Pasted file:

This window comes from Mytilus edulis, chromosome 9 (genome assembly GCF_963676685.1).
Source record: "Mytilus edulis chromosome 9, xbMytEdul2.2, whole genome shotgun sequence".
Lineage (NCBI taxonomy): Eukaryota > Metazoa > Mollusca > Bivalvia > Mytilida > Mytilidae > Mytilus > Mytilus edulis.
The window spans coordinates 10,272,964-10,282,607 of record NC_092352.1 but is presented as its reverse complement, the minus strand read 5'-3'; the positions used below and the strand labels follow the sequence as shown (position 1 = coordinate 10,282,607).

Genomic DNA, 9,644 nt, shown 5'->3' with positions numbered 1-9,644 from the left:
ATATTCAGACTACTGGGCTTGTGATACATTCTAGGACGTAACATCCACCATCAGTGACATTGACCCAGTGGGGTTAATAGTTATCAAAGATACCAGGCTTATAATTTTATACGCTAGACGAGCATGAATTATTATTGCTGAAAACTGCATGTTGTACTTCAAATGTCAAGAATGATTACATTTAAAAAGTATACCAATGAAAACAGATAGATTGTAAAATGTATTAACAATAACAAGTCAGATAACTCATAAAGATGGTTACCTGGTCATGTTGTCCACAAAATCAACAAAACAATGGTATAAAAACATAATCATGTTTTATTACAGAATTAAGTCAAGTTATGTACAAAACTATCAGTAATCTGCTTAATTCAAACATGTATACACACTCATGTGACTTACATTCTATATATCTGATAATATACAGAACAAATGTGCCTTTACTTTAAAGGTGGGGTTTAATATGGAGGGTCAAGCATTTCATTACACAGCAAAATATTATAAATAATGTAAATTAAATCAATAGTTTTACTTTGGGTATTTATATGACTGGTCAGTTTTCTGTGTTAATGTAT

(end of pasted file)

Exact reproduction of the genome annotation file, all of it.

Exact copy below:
This window comes from Mytilus edulis, chromosome 9 (genome assembly GCF_963676685.1).
Source record: "Mytilus edulis chromosome 9, xbMytEdul2.2, whole genome shotgun sequence".
Lineage (NCBI taxonomy): Eukaryota > Metazoa > Mollusca > Bivalvia > Mytilida > Mytilidae > Mytilus > Mytilus edulis.
The window spans coordinates 10,272,964-10,282,607 of record NC_092352.1 but is presented as its reverse complement, the minus strand read 5'-3'; the positions used below and the strand labels follow the sequence as shown (position 1 = coordinate 10,282,607).

Genomic DNA, 9,644 nt, shown 5'->3' with positions numbered 1-9,644 from the left:
ATATTCAGACTACTGGGCTTGTGATACATTCTAGGACGTAACATCCACCATCAGTGACATTGACCCAGTGGGGTTAATAGTTATCAAAGATACCAGGCTTATAATTTTATACGCTAGACGAGCATGAATTATTATTGCTGAAAACTGCATGTTGTACTTCAAATGTCAAGAATGATTACATTTAAAAAGTATACCAATGAAAACAGATAGATTGTAAAATGTATTAACAATAACAAGTCAGATAACTCATAAAGATGGTTACCTGGTCATGTTGTCCACAAAATCAACAAAACAATGGTATAAAAACATAATCATGTTTTATTACAGAATTAAGTCAAGTTATGTACAAAACTATCAGTAATCTGCTTAATTCAAACATGTATACACACTCATGTGACTTACATTCTATATATCTGATAATATACAGAACAAATGTGCCTTTACTTTAAAGGTGGGGTTTAATATGGAGGGTCAAGCATTTCATTACACAGCAAAATATTATAAATAATGTAAATTAAATCAATAGTTTTACTTTGGGTATTTATATGACTGGTCAGTTTTCTGTGTTAATGTAT